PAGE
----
“What You’ll Miss”

Fiction by Terence Lane

Mom. Dad. Pete. Amigo, the cat. Auntie Anne’s in the mall, the smell of those hot cinnamon sugar pretzels. The feeling of leaving the cinema after a great movie, that first breath of cool air outside the Megaplex. 

The Negroni cocktail, unapologetic and delicious. The accomplishment of finishing a tough workout, that routed, slightly nauseous feeling. Stepping out at Penn Station. 

Van Gogh’s Olive Trees. The tomahawk steak, a rare-leaning medium-rare. The month of May. October, too. The attentive service at Japanese restaurants. Views from tall buildings. The mountains. Hills and valleys. Creeks. Rivers. Lakes. Fireworks. Good skipping stones. Raging bonfires with tons of firewood and cold beer and girls. Magic mushrooms. Dutch licorice. French press coffee. Bagels with lox and too much cream cheese. 

Books. Bill Murray. Not making a move on your prom date, just dropping her off perfectly at her door and saying how much fun you had (!!!).

Driving to Maine. Punk Rock. Metal. Other people’s tattoos. American Spirit cigarettes. Bumper stickers. A girl in Germany. Hammers. Nature shows narrated by David Attenborough. Your sticky leather jacket. Your three-quarter leather boots. Leather, in general. The smell, the feel, the grip. 

The sound of the steel drums. Tennis. Joey. Landon. Collin. Zara. The days before the pathology report came back, the not knowing, the beauty of possibility. Being opinionated. Angry. Critical. Cynical. Someone calling you out. 

Waiting on line for something, a little miffed, because you have places to be. Being busy. Being bored. Flirting. Kissing. Painlessness. 

Your grandmother tucking money into your palm because she thinks you’re poor. Snowfall. Hot cider. Being snowed in. Boners, every single one a gift. 

The Jets. The Islanders. Friday nights. Union Square. Saying, “Fill it up, please. Regular, thanks.” The loquacious ugly nice lady at the deli counter who shaved the best smoked turkey around. 

Margaret. A woman who will probably see another 25 years. Has she noticed you’ve not been in? Hangovers cured with aspirin. Watching a movie with the whole family, the volume always too loud or too low, not enough room on the couch, not even a good movie but no one saying anything because you’re all together for once in a blue moon. 

The moon. The blood moon. The super moon, the one your brother hauled out all of his camera equipment for, because it wouldn’t be this big or bright again for another 8,000 years, or something. It was a cloudy night and you didn’t see anything but a lot of huge, ashy clouds. You got high and watched the clouds anyway.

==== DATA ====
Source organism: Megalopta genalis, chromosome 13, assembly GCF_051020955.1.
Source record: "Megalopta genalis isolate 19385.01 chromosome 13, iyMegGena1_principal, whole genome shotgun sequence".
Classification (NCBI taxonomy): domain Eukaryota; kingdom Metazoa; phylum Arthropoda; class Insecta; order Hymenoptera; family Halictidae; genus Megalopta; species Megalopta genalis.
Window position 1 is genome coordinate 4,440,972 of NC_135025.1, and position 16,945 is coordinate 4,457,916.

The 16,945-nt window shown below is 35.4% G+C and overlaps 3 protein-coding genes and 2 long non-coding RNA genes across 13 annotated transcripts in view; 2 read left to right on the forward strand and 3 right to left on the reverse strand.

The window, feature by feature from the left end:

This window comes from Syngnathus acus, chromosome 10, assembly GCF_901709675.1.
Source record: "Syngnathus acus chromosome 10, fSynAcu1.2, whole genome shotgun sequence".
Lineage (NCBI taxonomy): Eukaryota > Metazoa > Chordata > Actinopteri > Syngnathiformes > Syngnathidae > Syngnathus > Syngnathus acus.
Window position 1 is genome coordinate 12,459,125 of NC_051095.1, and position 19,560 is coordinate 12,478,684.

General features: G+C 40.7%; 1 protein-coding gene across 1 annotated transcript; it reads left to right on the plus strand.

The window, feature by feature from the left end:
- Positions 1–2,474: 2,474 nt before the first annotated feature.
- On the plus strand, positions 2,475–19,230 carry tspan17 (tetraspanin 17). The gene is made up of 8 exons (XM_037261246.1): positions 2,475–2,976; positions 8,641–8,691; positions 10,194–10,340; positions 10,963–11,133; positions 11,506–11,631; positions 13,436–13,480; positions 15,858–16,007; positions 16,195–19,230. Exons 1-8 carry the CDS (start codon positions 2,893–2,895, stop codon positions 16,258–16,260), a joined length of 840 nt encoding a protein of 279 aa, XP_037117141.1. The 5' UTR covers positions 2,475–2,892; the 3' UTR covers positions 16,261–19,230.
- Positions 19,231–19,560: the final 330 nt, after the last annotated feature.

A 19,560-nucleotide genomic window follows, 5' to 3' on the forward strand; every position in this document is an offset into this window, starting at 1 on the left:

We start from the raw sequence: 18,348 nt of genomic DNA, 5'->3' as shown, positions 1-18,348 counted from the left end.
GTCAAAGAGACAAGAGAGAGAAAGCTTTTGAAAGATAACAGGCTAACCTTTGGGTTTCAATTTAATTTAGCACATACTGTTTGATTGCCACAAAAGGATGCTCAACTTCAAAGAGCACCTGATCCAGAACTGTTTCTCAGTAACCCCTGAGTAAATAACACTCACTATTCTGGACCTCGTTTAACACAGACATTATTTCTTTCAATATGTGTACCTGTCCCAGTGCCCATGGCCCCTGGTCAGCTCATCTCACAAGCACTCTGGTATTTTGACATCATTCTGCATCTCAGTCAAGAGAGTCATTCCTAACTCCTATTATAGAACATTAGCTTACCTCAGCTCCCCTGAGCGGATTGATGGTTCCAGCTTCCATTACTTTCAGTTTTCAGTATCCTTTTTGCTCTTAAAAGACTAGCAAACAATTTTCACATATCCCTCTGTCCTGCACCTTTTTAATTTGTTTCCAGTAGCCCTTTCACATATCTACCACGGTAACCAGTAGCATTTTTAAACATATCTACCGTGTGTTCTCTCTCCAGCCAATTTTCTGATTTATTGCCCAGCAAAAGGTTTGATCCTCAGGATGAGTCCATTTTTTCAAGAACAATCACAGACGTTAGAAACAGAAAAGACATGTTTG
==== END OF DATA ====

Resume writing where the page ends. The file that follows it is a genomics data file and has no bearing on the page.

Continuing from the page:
The idea of God, and what if He actually does exist and you’ve pretty much been a total asshole your whole life? Should you start praying now? No, He’ll see what you’re doing and chuckle pure thunder. Screw it. Damn it. Goddammit. Oh, shit, please, no! Let me live and I will change everything about myself! Please! No. No. No. No! Come on, man, don’t panic again. Dignity. People will remember how you handled it. They’ll show sympathy in front of others, but they’ll judge you in secret. 

Bucked and bitched like a cat in a bag. Appearances are always important to people no matter what. 

Your brother, who eschewed computers most of his life, has suddenly taken it upon himself to update the world via Facebook about how close you are. Embarrassing. Too bad you can’t beat him up anymore. 

Zara didn’t show up this week and you’re scared you’ll never see her again, the girl you dumped like it was nothing but who returned to your side when the pathology came back, maybe the worst of the humiliations. You shut your eyes and try to see her face. Your mom’s the last of the regulars. She gave you life and she’ll see it through. A mother.

She was just here, in fact, but stepped out for coffee. “Can I bring you anything?” she joked. She knows you can’t eat.

“Yeah, I’ll take a Baconator.”

“That giant sandwich from Wendy’s?”

You nod. “It was just on TV a second ago. It looks incredible.”

“Ketchup, pickles, mustard?” she smiled.

We could joke because the pain tapered off somewhere. Probably blowing itself up bigger and better to come sweeping back through all new and improved. Never mind. These little respites are freedom. Painlessness makes a guy feel drunk, which kind of makes a guy feel healthy. Have to relax and enjoy it. The Baconator. You’re too much, man. If she really comes back with a Baconator you’ll just . . .

 


Terence Lane’s fiction has appeared in a number of magazines, including Avatar Review, Corium, and The Southampton Review. He is currently seeking a publisher for his novelette, “The Doll.”